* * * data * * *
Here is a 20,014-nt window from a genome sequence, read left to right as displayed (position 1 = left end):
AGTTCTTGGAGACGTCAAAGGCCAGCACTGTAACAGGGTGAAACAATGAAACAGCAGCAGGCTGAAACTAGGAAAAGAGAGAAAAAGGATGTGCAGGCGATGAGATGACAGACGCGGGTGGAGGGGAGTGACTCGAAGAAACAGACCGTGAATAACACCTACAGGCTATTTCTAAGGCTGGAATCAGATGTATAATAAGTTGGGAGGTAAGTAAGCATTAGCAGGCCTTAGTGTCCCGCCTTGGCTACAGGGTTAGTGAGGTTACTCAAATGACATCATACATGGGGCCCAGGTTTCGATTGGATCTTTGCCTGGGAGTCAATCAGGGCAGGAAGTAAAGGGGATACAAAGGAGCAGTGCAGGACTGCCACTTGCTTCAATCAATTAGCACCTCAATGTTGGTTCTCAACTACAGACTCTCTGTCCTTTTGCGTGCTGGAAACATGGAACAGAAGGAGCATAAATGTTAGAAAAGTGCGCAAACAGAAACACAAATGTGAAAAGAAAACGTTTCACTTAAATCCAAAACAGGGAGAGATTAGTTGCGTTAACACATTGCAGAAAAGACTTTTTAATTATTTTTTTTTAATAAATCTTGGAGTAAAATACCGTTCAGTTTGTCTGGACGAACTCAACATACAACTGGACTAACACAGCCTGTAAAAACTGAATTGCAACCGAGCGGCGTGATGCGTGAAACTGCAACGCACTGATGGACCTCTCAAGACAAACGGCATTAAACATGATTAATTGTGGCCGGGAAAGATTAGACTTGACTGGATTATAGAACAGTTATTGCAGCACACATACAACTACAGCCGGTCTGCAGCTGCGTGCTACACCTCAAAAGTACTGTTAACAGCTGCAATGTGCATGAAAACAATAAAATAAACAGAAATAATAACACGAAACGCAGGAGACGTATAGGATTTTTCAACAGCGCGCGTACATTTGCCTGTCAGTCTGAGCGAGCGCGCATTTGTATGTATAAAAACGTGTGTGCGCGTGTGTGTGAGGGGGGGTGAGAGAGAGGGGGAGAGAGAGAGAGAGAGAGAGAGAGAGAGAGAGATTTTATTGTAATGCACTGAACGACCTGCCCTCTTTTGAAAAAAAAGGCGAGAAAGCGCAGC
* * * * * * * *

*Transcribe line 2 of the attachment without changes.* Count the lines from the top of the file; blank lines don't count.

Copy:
AGTTCTTGGAGACGTCAAAGGCCAGCACTGTAACAGGGTGAAACAATGAAACAGCAGCAGGCTGAAACTAGGAAAAGAGAGAAAAAGGATGTGCAGGCGATGAGATGACAGACGCGGGTGGAGGGGAGTGACTCGAAGAAACAGACCGTGAATAACACCTACAGGCTATTTCTAAGGCTGGAATCAGATGTATAATAAGTTGGGAGGTAAGTAAGCATTAGCAGGCCTTAGTGTCCCGCCTTGGCTACAGGGTTAGTGAGGTTACTCAAATGACATCATACATGGGGCCCAGGTTTCGATTGGATCTTTGCCTGGGAGTCAATCAGGGCAGGAAGTAAAGGGGATACAAAGGAGCAGTGCAGGACTGCCACTTGCTTCAATCAATTAGCACCTCAATGTTGGTTCTCAACTACAGACTCTCTGTCCTTTTGCGTGCTGGAAACATGGAACAGAAGGAGCATAAATGTTAGAAAAGTGCGCAAACAGAAACACAAATGTGAAAAGAAAACGTTTCACTTAAATCCAAAACAGGGAGAGATTAGTTGCGTTAACACATTGCAGAAAAGACTTTTTAATTATTTTTTTTTAATAAATCTTGGAGTAAAATACCGTTCAGTTTGTCTGGACGAACTCAACATACAACTGGACTAACACAGCCTGTAAAAACTGAATTGCAACCGAGCGGCGTGATGCGTGAAACTGCAACGCACTGATGGACCTCTCAAGACAAACGGCATTAAACATGATTAATTGTGGCCGGGAAAGATTAGACTTGACTGGATTATAGAACAGTTATTGCAGCACACATACAACTACAGCCGGTCTGCAGCTGCGTGCTACACCTCAAAAGTACTGTTAACAGCTGCAATGTGCATGAAAACAATAAAATAAACAGAAATAATAACACGAAACGCAGGAGACGTATAGGATTTTTCAACAGCGCGCGTACATTTGCCTGTCAGTCTGAGCGAGCGCGCATTTGTATGTATAAAAACGTGTGTGCGCGTGTGTGTGAGGGGGGGTGAGAGAGAGGGGGAGAGAGAGAGAGAGAGAGAGAGAGAGAGAGAGATTTTATTGTAATGCACTGAACGACCTGCCCTCTTTTGAAAAAAAAGGCGAGAAAGCGCAGC